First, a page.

Brighton golfer Winston Lerch was also Division 1 all-state last year in golf and an assistant captain on the hockey team this winter that finished Division 1 runner-up to Detroit Catholic Central. Here in 2023, he shot a 65 to open the season at Oakland University for medalist and has committed to Grand Valley State for golf with his 72-stroke average.
Joining Lerch in the Bulldogs boys golf program are hockey players like Levi Pennala, winner of hockey’s Wall Award sponsored by State Champs as the top high school goalie. Pennala – who recently shot 72 at the Kensington Lakes Activities Association championship tournament, his career low for high school golf – finished in the top 30 last year at the LPD1 Final. Then early this spring when he was away at a high-level junior hockey tournament, freshman hockey player Adam Forcier stepped in and shot a school record 18-hole round for a freshman at 73. Jacob Daavetilla also works into the starting lineup at times.
Forcier tied the record of Davis Codd – who, as a pro hockey player on leave from the Saginaw Spirit OHL hockey team when COVID-19 shut down the league, won the LPD1 Final in 2021 for Brighton.
Brighton golf coach Jimmy Dewling said Codd was one of the earliest to prove to others you can play both hockey and golf and excel. In fact, that June in 2021, Codd went to an NHL scouting camp in Pennsylvania before the Golf Finals, drove overnight back to Forest Akers to play the two championship rounds, won the title, then immediately returned to Pennsylvania to resume the hockey camp.
“On our team, we believe, and TBone (Codd) was a perfect example of it, if there’s any time you have the opportunity to be competitive, it is going to make you a more well-rounded competitor and therefore better at your particular sport,” Dewling said.
“We like hockey players. In the winter, they have to think to where the puck is going, be smart enough to react, and understand how that emotion is going to carry over from one play to the next. When it’s your shift you have to forget about the last shift, or take something from the last shift and put it into the next shift, to have consistent play.
“It’s the same on the golf course,” Dewling continued. “It’s one hole to the next, one shot at a time, being tough, and that’s only going to come from competition reps. We love the athletic ability more so than anything; the toughness and competitiveness all year.”
In addition to Lerch and Pennala starting on varsity golf, they are joined by traditional golfers Matt Doyle, Riley Morton and Andrew Daily, who is committed to Wayne State and finished LPD1 runner-up last spring.
Going into the 2023 golf postseason, Brighton is ranked No. 2 in Division 1. The Bulldogs have won the Next Tee Invite at Oakland Hills, the North Star Invite at Plum Hollow and the KLAA Conference Championship – earning Brighton’s first conference title since 2007. The Bulldogs also were runners-up at The Meadows Invite at Grand Valley State University. The team is averaging 297 for 18 holes.
Oake admitted this is a rebuilding year for Hartland’s golf program. The varsity lineup has only two returning players with varsity golf experience – Keller King and Brady Betteley.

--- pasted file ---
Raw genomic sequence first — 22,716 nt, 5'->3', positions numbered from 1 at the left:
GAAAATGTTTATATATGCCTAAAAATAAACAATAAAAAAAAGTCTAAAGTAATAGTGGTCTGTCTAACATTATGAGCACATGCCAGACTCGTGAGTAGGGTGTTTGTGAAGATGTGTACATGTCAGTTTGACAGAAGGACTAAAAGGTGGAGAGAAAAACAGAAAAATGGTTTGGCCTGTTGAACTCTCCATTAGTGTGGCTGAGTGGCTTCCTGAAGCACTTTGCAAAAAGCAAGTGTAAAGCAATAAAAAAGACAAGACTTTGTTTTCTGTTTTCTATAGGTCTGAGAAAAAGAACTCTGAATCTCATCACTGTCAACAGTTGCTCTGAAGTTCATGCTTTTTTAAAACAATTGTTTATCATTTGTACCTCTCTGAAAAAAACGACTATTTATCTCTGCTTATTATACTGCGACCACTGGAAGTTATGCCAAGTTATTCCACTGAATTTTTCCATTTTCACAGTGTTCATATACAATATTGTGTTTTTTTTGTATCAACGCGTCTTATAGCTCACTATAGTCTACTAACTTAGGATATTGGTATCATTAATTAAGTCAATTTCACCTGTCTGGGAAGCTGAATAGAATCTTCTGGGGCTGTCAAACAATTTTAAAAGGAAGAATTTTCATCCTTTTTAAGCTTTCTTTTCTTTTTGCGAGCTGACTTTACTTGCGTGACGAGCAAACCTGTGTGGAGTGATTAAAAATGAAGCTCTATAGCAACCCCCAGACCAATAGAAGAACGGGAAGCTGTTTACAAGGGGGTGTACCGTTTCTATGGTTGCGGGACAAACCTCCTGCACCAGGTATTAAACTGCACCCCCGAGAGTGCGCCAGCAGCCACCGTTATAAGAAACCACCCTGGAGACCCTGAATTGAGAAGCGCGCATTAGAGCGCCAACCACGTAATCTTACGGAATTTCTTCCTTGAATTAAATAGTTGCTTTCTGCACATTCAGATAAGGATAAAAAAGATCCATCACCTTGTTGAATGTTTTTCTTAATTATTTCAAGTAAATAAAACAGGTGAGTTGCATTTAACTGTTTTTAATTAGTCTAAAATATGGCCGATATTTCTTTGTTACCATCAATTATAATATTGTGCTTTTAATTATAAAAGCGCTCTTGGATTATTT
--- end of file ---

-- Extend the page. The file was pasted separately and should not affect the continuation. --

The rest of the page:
“So, we opted to keep a group of tough competitors with a solid combination of speed and strength – and who are not concerned about the cold conditions that we play in,” Oake quipped.
Five others rotate into the Eagles’ golf starting lineup with King and Betteley: Isaac Frantti is an all-state hockey defensemen playing his first season of golf but shot a career-low 79 at American Dunes recently. He just signed a United State Premier Hockey League tender to play in Connecticut next year. Ian Kastamo scored the winning goal in Hartland’s Division 2 hockey championship victory in 2022, and LJ Sabala is a varsity hockey player as well.
Then there are two non-hockey freshmen getting shots to start occasionally – Dallas Korponic, who finished third at his weight at the Individual Wrestling Finals, and Michael Maurin. Five more sophomores and juniors are hockey players on the JV golf team.
“We hope to be competitive with (Brighton) again soon, but they have the talent to make a big splash this year,” Oake said. “I also play golf at the same club as many Brighton players, so I see them quite a bit and we are friendly. When the Brighton team walked by our team on a recent Monday and all said hello to me and our guys, one of my players looked at me and said that this was the biggest difference between hockey and golf. In hockey, the small talk would be (traded) for the ice, and it would not be very nice out there.
“Either way, I believe both sports are filled with fierce competitors and respect, but when the game is over a handshake and a golf hat tip are offered to the victor.”
This story was updated and reposted with permission of MIGolfJournal.com.
PHOTOS (Top) Brighton takes a team photo after finishing third at last season’s LPD1 Final, and all five golfers are back this season including hockey players Levi Pennala (second from left) and Winston Lerch (second from right.) (Middle) Hartland’s Ian Kastamo (16) takes a faceoff against Brighton this winter. (Below) Mona Shores’ Nicholas Taylor fires an iron shot. (Photos courtesy of High School Sports Scene, Sapshots Photography and Mona Shores’ athletic department, respectively.)